Forthright Magazine

Romans 1-3: A Non-Lutheran Reading

Today the Lutheran tradition shapes the pew’s predominant perspective of Romans. This tradition asserts Romans 1:16-17 informs us that the gospel reveals God gives righteousness on the basis of faith. However, another reading of the text, framed by the text, exists.

At least among academics, Martin Luther’s disdain for God’s righteousness in judgment is well-known. Luther acknowledged he “hated … active righteousness according to which God is righteous and punishes sinners.”/1 Luther provided a paradigm shift for reading Paul. He redefined “the righteousness of God” from being who God is (a subjective genitive) to become what God gives (an objective genitive).

A second phrase in Romans 1:17, often regarded as enigmatic, is understood as underscoreing the Lutheran perspective that Paul is solely focused upon our faith. A comparison of various translations and commentaries reveals, that while uncertainty continues to cloud confidence on what “from faith to faith” (NASB) or “by faith from first to last” (NIV) means, the consensus focuses solely upon our faith.

An appreciation for ancient literary structures can cast an objective light on the apostle’s intentions and suggests a non-lutheran reading. Perceiving Romans 1:16-17 and Romans 3:21-26 as forming an inclusio, like the two ends of an Oreo cookie, can guide us toward understanding Paul’s message.

First, let’s consider the functions of the various parts of an inclusio. The two ends ought to reflect each other with the latter advancing the first. The sandwiched middle message should develop the theme(s) within the two ends and prepare for the latter’s richer reinstatement.

What do we find? The language and themes of Romans 1:16-17 and Romans 3:21-26 do echo each other. Both underscore the righteousness of God being revealed. Both portray an idea of faith unto faith. Both either explicitly or implicitly refer to the gospel. The message of both envelops all of humanity.

As for the Oreo middle, Paul extensively develops ideas associated with the righteousness of God. This text also contributes to the idea of gospel, albeit in a surprising manner. Furthermore it addresses not believing as well as faith which Bibles may translate as unfaithful and faithfulness  (Romans 3:3). And then finally it prepares us for the final part of the inclusio by casting an umbrella over all of humanity.

How can these inclusio components assist us in understanding Paul? Remember, the middle springboards off of the first end to develop its ideas. What do we find? Immediately after Romans 1:16-17, the apostle emphasizes that God’s judgement is just. Not only is God righteous when he pours out wrath, but God’s method in judging is extremely fair!

We might assume that Paul’s pen has drifted far from that gospel of which he is not ashamed when he wrote about God’s judgment. Not so fast! Paul asserted that the day in which God judges constitutes part of his gospel! (Romans 2:16). Thus when he explains how God’s principles of judgment are righteous, Paul has been proclaiming one aspect of how the gospel reveals God is righteous.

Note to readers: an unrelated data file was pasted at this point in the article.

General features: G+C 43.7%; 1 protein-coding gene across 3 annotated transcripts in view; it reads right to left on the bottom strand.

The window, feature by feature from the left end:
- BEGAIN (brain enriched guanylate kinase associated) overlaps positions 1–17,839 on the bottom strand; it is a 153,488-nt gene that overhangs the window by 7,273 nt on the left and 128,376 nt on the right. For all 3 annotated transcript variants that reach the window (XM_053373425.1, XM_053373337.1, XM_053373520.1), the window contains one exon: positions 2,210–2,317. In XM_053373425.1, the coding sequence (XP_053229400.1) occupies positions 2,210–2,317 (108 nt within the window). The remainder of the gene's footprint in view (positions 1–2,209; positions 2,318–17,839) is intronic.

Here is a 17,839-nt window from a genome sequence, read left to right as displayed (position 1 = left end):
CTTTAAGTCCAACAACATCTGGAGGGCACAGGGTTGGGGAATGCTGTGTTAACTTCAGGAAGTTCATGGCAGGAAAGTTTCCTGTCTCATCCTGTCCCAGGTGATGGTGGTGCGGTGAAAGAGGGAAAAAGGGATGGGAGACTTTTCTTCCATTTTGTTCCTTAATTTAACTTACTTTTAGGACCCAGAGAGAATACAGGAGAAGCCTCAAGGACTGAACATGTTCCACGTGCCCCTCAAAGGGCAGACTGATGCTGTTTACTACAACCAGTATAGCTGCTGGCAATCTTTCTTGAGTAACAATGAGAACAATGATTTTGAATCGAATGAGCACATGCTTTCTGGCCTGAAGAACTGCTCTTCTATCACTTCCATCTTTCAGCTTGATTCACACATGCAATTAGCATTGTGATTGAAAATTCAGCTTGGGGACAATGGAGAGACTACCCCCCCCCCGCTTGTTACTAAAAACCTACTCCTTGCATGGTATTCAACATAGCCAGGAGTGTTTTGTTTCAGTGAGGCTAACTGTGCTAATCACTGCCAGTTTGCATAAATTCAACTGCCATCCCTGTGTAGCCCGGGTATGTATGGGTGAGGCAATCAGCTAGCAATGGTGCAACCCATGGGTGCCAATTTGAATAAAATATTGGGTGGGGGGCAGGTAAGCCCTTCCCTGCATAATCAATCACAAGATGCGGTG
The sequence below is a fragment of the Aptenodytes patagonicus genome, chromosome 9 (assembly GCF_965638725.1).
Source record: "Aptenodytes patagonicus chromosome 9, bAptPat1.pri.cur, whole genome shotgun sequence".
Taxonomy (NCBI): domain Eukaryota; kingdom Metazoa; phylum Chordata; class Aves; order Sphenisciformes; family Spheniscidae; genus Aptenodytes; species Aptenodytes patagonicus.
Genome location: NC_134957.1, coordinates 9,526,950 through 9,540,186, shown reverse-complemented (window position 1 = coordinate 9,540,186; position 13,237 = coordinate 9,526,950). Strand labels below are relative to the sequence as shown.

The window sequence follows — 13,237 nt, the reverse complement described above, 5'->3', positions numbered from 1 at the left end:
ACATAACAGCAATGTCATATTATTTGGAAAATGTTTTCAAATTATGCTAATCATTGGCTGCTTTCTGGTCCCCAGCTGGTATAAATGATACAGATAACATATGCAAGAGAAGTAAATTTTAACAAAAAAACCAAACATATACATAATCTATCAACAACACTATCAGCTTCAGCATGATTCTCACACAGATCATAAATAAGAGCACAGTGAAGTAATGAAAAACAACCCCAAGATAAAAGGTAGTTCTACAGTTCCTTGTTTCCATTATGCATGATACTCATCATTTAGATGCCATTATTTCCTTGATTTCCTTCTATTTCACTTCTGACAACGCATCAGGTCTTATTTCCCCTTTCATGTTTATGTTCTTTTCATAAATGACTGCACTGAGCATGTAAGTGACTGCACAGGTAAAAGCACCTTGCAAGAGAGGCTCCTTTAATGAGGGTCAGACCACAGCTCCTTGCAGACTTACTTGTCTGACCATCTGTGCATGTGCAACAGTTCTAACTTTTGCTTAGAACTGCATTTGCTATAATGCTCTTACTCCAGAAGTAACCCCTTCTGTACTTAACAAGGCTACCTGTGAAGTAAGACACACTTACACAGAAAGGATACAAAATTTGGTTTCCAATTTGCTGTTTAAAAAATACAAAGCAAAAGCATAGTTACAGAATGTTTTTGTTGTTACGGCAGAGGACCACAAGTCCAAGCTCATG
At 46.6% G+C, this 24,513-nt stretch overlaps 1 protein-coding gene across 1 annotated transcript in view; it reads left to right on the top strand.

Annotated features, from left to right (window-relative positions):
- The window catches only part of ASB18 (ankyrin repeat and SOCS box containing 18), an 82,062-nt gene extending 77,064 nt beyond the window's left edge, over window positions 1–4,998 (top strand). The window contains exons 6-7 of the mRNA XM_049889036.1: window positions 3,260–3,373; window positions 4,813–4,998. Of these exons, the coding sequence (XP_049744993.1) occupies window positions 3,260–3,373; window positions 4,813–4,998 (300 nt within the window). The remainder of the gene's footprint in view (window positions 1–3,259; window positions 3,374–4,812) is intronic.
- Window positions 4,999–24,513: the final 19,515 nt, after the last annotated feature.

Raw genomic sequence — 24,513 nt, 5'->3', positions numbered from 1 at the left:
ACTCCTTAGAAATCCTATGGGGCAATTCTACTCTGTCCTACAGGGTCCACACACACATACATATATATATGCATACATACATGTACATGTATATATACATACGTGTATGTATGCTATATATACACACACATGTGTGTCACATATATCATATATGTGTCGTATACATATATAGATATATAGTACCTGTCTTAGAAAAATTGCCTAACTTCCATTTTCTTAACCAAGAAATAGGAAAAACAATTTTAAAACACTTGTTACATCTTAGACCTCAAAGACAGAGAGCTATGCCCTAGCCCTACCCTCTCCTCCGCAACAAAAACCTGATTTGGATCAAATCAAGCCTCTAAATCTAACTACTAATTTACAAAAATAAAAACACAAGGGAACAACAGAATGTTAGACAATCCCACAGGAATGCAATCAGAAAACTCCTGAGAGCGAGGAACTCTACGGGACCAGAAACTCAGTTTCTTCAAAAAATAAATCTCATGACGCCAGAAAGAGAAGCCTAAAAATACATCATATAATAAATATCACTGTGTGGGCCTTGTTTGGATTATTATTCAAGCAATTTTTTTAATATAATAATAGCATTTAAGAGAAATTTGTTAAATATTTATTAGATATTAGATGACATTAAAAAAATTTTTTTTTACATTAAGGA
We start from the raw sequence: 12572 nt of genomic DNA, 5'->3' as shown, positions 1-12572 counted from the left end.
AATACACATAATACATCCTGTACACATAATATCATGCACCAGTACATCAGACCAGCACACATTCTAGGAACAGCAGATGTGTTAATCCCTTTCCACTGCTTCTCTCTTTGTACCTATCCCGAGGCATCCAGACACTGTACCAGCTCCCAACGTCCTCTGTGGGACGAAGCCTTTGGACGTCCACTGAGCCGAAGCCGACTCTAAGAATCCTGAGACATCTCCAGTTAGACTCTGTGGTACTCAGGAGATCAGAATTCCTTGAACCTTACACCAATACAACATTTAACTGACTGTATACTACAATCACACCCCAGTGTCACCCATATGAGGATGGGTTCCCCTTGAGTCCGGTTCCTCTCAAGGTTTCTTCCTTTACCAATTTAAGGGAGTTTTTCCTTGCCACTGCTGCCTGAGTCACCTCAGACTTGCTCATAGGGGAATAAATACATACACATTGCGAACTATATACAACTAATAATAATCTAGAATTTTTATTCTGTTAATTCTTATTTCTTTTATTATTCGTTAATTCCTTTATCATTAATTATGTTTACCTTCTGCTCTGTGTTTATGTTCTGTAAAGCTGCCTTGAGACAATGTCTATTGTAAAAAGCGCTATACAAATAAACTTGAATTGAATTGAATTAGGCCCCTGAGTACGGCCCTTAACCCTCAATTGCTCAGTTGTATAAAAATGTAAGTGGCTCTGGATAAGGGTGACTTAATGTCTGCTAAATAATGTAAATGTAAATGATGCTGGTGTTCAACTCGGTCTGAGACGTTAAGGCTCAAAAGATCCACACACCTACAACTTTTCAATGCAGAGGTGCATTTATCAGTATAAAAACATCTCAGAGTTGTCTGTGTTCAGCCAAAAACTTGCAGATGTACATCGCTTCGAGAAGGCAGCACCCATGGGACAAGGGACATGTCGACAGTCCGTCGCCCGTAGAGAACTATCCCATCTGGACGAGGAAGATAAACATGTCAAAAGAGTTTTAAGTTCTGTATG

Theoretically someone could avoid condemnation since God does not automatically condemn but rather employs fair principles. However, in practice no one will escape because everyone has sinned and thus will face God’s righteousness in judgment. After reinforcing that the Jews can not circumvent God’s principles of judgment and therefore they stand condemned along with the rest of the world, Paul finally restates Romans 1:16-17 to provide us with the end of the inclusio.

Before turning to the final part of the inclusio, we need to observe a few details.  Notice that the phrase “through the faith of Jesus Christ [or Jesus’ faithfulness] unto all who believe” (Romans 3:22) echoes and further develops the earlier “out of faith unto faith” (Romans 1:17).

Let’s also notice that in Romans 1:16 Paul did not merely write the gospel is God’s power to save. Rather, the gospel reveals God is fair by extending the gospel’s saving power to both Jew and Greek! Furthermore, the gospel reveals God’s righteousness in giving proper recognition to the Jewish heritage by being “first for the Jew.”

With all of these observations in hand, we can now briefly reflect upon Romans 3:20-26. It is not just though the Law and the prophets that we learn God is righteous. Now the gospel also reveals God’s righteousness toward a sinful humanity through God’s working from the faith of Jesus (or Jesus’ faithfulness) to all who believe in order to justify them through the redemption Jesus made possible. Namely, the redemption set forth at the mercy seat through faith in his blood.

God’s manner of handling sin does not make him unrighteous since he does not glibly proclaim the guilty innocent. Rather, the gospel reveals that God remains righteous as he declares righteous those who are “out of the faith of Jesus” [or out of Jesus’ faithfulness] (Romans 3:26).

Paul was not ashamed of the gospel because it reveals God’s righteousness. The gospel proclaims God is righteous in how he will judge the world. It reveals God’s righteousness in that through the gospel his power to save becomes available to all of sinful humanity, no favoritism here.

Furthermore, the gospel does not call for humanity to achieve the impossible – which would be unjust. Rather the faith/faithfulness of Jesus’ in his death made possible redemption that is available to all who believe. In so doing, God exemplified righteousness.

What does the gospel reveal? God remains righteous as he offers through the gospel redemption to all people. No wonder Paul was not ashamed of this message.


1 D. Martin Luthers Werke, Tischreden 54, 183.

For a more popular level discussion consider Romans 1-3: Not Ashamed.


Barry Newton
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